Forgot Password
Pentax Camera Forums Home
 

Reply
Show Printable Version Search this Thread
02-07-2011, 12:04 AM   #1
Junior Member




Join Date: Nov 2009
Location: RIX
Posts: 38
Settings for travel photos

Dear Pentaxians!

I`m still new in dslr. I`ll go to Portugal/Spain after a week (lucky me, huh?!).
My last travel pictures had some issues I still can`t find what I`m doing wrong.

If I shoot photos in good daylight, sunny weather, what settings would you suggest for nature photos including people (my friends) in it? How to get sharp persons in picture and also hills behind them?
Do I need change any setting if I shoot only landscape?

P.S. I have Pentax K-x and kit lense 18-55.
Thank you all

02-07-2011, 02:55 AM   #2
Veteran Member
sterretje's Avatar

Join Date: Dec 2008
Location: Roodepoort, South Africa
Photos: Gallery | Albums
Posts: 3,534
What you're looking for is deep depth of field. This is achieved with narrower apertures (higher numbers) like f/11 or f/16. And focus on the people, not on the moutains.

I guess Av is the mode to go for. Further a low ISO during the day (200 is the lowest on a K-x?) and higher during dusk/dawn/evening. Pay attention to the shutter speed that the camera selects and adjust ISO if shutter speeds get too low or too high.

For landscape I usually use a higher f-number as well for the same reason unless I want to achieve a specific effect (foreground not sharp, background sharp).

PS if you post some examples with the exif intact (or add the basic info about shutter speed, aperure, iso and focal length), we might be able to determine what went wrong with your shots.
02-07-2011, 03:39 AM   #3
Veteran Member
Jasvox's Avatar

Join Date: Oct 2007
Location: Melbourne, Australia
Posts: 3,110
Sounds like a shallow depth of field. I would suggest shooting in F/8 or higher as long as in good lighting, otherwise the shutter speeds may be long if in less than ideal lighting. Sterretje is right, focus on your subjects and compose the shots so they are in focus most importantly and the stopped down aperture settings should also keep the background clear as well.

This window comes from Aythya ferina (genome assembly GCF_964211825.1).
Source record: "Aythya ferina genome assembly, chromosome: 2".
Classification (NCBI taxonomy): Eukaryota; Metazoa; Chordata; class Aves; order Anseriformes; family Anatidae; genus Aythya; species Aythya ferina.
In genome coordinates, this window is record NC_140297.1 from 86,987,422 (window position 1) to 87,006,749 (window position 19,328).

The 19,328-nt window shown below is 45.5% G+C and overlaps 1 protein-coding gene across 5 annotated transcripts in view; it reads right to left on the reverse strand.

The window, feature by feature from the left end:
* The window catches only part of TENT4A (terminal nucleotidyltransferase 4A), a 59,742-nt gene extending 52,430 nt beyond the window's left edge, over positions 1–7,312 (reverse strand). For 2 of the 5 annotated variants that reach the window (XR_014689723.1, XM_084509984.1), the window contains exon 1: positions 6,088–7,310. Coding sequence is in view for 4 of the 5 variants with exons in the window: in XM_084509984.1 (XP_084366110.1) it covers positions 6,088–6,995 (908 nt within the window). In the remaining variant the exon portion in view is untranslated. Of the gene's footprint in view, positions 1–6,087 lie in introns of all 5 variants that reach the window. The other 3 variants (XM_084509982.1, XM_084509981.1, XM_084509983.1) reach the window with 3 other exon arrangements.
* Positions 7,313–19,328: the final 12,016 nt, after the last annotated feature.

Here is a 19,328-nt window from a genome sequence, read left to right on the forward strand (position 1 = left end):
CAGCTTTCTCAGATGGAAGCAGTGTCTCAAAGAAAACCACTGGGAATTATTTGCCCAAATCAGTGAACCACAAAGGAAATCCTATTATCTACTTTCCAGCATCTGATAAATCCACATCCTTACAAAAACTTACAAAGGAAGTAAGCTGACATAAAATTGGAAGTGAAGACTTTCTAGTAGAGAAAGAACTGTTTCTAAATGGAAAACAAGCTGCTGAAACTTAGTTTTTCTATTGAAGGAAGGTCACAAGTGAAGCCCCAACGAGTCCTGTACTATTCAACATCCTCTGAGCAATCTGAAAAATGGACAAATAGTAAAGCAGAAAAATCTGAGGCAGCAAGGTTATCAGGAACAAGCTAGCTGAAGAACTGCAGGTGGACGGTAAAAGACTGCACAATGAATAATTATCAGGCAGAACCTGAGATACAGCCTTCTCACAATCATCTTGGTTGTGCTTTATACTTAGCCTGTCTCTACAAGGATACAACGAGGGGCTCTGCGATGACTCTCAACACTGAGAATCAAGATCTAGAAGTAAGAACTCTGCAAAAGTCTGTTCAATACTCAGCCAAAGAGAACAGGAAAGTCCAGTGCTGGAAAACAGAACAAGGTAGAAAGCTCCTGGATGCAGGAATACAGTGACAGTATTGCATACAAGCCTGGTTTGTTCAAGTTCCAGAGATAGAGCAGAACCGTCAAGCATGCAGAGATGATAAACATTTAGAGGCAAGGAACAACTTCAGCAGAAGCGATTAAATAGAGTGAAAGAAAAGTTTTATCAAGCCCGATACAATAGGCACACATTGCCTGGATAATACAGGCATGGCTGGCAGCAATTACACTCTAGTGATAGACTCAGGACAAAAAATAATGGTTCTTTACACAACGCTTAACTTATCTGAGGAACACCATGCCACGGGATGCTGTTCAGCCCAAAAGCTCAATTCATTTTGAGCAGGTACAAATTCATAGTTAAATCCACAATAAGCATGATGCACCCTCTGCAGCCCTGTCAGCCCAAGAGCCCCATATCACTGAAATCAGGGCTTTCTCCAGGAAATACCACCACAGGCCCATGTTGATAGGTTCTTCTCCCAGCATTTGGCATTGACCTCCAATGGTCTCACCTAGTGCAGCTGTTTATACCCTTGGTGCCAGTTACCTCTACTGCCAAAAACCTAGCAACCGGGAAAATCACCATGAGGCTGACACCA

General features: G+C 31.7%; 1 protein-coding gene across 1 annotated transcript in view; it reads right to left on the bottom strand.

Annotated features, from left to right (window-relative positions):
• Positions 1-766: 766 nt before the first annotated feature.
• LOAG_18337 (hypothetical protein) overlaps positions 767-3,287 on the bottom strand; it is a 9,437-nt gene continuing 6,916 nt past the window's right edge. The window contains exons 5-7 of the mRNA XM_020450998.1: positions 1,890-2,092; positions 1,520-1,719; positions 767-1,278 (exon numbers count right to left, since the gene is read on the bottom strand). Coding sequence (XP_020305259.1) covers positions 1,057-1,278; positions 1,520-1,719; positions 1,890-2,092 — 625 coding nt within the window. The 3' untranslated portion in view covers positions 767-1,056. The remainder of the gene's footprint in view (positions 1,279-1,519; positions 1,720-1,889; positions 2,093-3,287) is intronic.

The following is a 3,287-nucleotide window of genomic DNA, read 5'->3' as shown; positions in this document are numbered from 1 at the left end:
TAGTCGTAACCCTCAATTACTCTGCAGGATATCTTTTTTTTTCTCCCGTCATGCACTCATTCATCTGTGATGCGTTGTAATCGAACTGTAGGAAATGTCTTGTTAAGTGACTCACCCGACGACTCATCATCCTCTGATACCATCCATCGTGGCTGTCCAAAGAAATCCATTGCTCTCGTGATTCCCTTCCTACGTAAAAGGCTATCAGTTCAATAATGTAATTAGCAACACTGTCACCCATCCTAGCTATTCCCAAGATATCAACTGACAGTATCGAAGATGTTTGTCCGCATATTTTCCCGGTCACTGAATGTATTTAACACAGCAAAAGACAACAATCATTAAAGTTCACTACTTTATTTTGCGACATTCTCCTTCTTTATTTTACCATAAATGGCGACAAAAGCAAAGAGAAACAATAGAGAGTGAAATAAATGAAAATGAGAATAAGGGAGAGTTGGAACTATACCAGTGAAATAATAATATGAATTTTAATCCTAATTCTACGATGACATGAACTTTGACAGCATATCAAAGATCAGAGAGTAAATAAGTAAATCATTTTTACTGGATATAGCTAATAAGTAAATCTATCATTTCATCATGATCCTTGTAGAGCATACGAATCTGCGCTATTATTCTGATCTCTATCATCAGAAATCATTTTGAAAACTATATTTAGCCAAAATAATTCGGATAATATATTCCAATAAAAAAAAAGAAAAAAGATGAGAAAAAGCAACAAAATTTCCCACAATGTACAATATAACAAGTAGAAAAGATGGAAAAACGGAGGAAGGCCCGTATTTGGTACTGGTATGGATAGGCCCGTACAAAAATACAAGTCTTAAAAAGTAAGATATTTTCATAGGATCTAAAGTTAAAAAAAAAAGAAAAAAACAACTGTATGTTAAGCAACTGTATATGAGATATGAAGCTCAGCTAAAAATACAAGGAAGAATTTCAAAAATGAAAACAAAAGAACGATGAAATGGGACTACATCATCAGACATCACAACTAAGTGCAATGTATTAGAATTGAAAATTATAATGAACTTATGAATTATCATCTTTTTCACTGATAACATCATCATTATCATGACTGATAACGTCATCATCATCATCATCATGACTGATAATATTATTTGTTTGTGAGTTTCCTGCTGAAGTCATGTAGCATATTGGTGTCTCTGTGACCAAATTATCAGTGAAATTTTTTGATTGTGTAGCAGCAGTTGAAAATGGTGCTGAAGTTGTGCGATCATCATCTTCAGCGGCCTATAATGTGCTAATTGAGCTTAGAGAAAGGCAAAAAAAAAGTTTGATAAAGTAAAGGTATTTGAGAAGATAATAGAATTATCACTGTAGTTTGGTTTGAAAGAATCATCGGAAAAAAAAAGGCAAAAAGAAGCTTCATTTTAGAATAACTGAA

Jason
02-07-2011, 06:03 AM   #4
Junior Member




Join Date: Nov 2009
Location: RIX
Posts: 38
Original Poster
Hi, Sterretje,

thank you very much for your reply.

So you suggest f/11 or more for landscapes with people. I`ll try this.
You are right, K-x has ISO 200 as lowest. I always try to use it, if light is good.

For lanscapes without any people it would be f/5.6 or f/7 then?

Regarding my previous saying about going wrong, actually I have problems with correct focussing. I try to focus on person, but person`s face is not in focus and I can`t get why (but not always).

I try to focus on necessary point (face, for example) then half press shutter button, then I do recompositon, then shoot. But somehow I do this wrong anyway....

May be there is something wrong with settings, I use one center point focus (may be I should choose 5 or 11 points?) and there is AF focusing AF-C; AF-A; AF-S I think... I have set AF-A or AF-S I guess.

Which one should work for me? Or may be there is some other things..?

Thank you for your great help.

02-07-2011, 06:06 AM   #5
Junior Member




Join Date: Nov 2009
Location: RIX
Posts: 38
Original Poster
Jason, thanks!

Seems so that my problem is too small f numbers. I`ll try yours and Sterretje suggestion to use higher f/ numbers. Regarding shutter speed, I try to shoot not slower that 1/40. I don`t know if this is right, but I have heard that is slower than 1/40, my hands can`t keep it wihout shaking.
02-07-2011, 06:11 AM   #6
Loyal Site Supporter
eddie1960's Avatar

Join Date: Aug 2010
Location: Toronto
Photos: Gallery | Albums
Posts: 12,168
QuoteOriginally posted by Vilkvaale Quote
Jason, thanks!

Seems so that my problem is too small f numbers. I`ll try yours and Sterretje suggestion to use higher f/ numbers. Regarding shutter speed, I try to shoot not slower that 1/40. I don`t know if this is right, but I have heard that is slower than 1/40, my hands can`t keep it wihout shaking.
true slower than 1/40 will show as softer images but SR should allow you to go much lower than 1/40 (subject motion will become an issue though)
02-07-2011, 06:16 AM   #7
Veteran Member




Join Date: Nov 2010
Location: Fife, Scotland
Posts: 834
Shutter speed: the rule of thumb in 35mm days was that the slowest most people could hand-hold at was the recipricol of the focal length e.g. 1/50th for a 50mm lens. Wiht a digital lens I believe you use the 35mm equivalent, so for a 35mm lens on a Pentax, again 1/50th would be the slowest speed you are likely to be able to handhold at. The Shake Reduction helps a bit, but personally I don't rely on it.

So, that bounds your slowest acceptable shutter speed unless you start using a tripod, putting the camera on something, propping your elbows on something or some other tactic to reduce camera shake.